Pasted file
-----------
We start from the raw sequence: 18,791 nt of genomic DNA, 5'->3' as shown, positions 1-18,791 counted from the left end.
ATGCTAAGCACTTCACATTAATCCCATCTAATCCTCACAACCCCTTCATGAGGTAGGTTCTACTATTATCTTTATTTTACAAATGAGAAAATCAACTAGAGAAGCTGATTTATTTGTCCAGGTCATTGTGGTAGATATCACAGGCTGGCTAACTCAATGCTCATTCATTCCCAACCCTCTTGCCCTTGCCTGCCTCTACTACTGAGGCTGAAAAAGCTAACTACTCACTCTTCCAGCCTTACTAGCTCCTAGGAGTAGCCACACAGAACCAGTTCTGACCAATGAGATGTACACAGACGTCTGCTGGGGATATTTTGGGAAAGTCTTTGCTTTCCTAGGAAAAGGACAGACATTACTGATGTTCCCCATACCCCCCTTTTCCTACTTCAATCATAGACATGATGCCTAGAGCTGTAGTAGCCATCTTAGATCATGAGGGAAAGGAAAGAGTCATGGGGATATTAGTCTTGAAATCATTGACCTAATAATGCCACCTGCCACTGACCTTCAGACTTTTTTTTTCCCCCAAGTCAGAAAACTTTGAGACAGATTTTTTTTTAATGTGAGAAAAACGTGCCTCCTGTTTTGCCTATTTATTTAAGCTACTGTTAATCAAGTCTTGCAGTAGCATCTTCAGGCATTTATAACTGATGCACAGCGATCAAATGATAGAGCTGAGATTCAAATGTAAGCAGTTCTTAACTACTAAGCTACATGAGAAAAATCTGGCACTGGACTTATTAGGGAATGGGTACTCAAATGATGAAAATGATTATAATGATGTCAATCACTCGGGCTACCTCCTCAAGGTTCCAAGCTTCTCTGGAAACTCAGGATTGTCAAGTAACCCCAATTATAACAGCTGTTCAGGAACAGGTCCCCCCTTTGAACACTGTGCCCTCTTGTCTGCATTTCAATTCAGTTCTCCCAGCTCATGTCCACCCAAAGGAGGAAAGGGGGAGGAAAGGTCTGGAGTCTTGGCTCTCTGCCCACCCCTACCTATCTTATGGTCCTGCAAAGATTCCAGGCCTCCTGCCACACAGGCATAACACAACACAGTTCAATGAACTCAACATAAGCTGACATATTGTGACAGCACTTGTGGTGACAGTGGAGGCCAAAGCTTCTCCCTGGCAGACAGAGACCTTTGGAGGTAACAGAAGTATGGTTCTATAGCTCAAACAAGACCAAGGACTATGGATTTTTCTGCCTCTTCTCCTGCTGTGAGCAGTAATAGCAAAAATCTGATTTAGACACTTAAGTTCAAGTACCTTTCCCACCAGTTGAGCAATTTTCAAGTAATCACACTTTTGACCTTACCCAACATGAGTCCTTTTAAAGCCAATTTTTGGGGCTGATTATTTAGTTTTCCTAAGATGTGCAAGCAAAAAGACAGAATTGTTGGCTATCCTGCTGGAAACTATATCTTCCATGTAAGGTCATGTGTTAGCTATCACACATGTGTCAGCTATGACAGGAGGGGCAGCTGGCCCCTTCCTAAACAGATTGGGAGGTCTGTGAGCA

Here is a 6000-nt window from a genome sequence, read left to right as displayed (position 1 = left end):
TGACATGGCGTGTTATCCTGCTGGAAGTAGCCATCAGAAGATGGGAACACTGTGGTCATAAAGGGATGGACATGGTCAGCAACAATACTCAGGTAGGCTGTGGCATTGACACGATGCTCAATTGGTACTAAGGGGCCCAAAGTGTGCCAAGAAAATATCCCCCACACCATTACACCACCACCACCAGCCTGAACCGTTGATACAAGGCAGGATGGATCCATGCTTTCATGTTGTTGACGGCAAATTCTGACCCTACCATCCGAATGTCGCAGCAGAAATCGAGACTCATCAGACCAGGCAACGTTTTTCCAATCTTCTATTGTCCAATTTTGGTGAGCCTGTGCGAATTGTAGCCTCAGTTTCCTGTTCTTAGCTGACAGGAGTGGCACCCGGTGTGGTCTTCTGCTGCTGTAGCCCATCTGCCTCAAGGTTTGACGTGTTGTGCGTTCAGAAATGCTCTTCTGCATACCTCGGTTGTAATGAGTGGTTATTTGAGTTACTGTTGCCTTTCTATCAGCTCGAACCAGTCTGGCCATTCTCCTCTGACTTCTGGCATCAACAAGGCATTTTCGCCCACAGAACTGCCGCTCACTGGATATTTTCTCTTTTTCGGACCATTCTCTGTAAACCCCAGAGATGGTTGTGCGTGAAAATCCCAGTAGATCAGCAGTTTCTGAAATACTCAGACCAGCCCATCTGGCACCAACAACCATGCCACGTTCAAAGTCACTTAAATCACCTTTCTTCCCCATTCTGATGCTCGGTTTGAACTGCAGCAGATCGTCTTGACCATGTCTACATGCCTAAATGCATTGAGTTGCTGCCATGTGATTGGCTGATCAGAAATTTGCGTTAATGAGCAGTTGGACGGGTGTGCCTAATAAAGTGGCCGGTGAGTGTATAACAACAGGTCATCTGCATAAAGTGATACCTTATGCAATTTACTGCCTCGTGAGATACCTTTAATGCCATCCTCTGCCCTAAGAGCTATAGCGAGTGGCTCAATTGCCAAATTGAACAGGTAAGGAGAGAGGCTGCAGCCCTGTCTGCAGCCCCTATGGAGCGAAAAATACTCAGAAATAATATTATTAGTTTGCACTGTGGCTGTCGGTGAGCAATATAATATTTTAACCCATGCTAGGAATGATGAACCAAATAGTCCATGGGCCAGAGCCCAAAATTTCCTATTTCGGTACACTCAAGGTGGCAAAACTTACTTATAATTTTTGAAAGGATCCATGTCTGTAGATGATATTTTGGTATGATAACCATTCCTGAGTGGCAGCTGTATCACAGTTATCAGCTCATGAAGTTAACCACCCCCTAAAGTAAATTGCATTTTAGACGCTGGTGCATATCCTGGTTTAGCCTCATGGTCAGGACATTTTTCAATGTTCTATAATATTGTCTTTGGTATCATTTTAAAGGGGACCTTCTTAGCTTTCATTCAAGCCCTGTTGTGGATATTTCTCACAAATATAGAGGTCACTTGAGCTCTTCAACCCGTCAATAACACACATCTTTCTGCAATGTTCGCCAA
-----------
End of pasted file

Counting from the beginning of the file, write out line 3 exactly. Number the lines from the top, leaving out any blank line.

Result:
Here is a 6000-nt window from a genome sequence, read left to right as displayed (position 1 = left end):